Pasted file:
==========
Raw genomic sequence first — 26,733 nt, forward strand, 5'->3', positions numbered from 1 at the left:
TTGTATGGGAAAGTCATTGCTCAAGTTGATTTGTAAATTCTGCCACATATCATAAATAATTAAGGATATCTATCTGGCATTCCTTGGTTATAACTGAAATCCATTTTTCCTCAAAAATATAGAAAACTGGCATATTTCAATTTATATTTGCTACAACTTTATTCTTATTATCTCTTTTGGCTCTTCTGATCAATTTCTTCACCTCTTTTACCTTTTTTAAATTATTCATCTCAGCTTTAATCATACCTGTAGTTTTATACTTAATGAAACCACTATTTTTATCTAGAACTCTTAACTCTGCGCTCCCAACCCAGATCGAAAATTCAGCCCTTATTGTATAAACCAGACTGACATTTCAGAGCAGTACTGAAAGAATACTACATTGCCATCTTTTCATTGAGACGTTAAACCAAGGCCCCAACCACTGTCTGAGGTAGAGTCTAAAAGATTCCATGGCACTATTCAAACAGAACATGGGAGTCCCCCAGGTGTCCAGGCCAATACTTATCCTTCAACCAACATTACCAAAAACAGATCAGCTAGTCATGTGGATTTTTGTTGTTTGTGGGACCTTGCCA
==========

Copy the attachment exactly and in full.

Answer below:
Raw genomic sequence first — 26,733 nt, forward strand, 5'->3', positions numbered from 1 at the left:
TTGTATGGGAAAGTCATTGCTCAAGTTGATTTGTAAATTCTGCCACATATCATAAATAATTAAGGATATCTATCTGGCATTCCTTGGTTATAACTGAAATCCATTTTTCCTCAAAAATATAGAAAACTGGCATATTTCAATTTATATTTGCTACAACTTTATTCTTATTATCTCTTTTGGCTCTTCTGATCAATTTCTTCACCTCTTTTACCTTTTTTAAATTATTCATCTCAGCTTTAATCATACCTGTAGTTTTATACTTAATGAAACCACTATTTTTATCTAGAACTCTTAACTCTGCGCTCCCAACCCAGATCGAAAATTCAGCCCTTATTGTATAAACCAGACTGACATTTCAGAGCAGTACTGAAAGAATACTACATTGCCATCTTTTCATTGAGACGTTAAACCAAGGCCCCAACCACTGTCTGAGGTAGAGTCTAAAAGATTCCATGGCACTATTCAAACAGAACATGGGAGTCCCCCAGGTGTCCAGGCCAATACTTATCCTTCAACCAACATTACCAAAAACAGATCAGCTAGTCATGTGGATTTTTGTTGTTTGTGGGACCTTGCCA